Comparison of two serum HIV antigen assays for selection of asymptomatic antigenemic individuals into clinical trials

J. Brooks Jackson, Kim J. Sannerud, Henry H. Balfour

Research output: Contribution to journalArticle

Abstract

The detection and recruitment of HIV antigen-positive asymptomatic individuals for clinical trials is important. Two commercial enzyme-linked immunosorbent assays (ELISA) for the detection and quantitation of human immunodeficiency virus (HIV) antigens were evaluated for sensitivity by testing serum samples from 155 asymptomatic HIV Western blot positive individuals. The Abbott HIV antigen ELISA detected HIV antigen in the serum of 17 (11.0%) of 155 patients compared with 18 (11.6%) of 155 by the Coulter HIV antigen ELISA. In serial twofold dilution experiments, there was no significant difference in sensitivity between these two assays in the detection of HIV serum antigen. However, both assays are limited in their ability to detect HIV antigen in most asymptomatic HIV-infected patients. This low detection rate should be taken into account in the design of clinical trials involving asymptomatic infected patients.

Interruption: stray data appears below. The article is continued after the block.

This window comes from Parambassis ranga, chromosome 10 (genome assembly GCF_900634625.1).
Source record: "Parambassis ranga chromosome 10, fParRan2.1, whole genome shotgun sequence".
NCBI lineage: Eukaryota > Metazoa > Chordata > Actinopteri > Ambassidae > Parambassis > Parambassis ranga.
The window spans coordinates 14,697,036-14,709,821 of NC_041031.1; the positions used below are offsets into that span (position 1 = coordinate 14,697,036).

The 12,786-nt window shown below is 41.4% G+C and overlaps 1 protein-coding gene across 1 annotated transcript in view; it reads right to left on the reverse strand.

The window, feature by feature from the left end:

Original languageEnglish (US)
Pages (from-to)394-397
Number of pages4
JournalJournal of Acquired Immune Deficiency Syndromes
Volume2
Issue number4
StatePublished - 1989
Externally publishedYes

Keywords

  • Asymptomatic HIV-infected patients
  • ELISA comparison
  • HIV antigen
  • Sensitivity

ASJC Scopus subject areas

  • Infectious Diseases
  • Pharmacology (medical)
  • Virology
  • Immunology and Allergy

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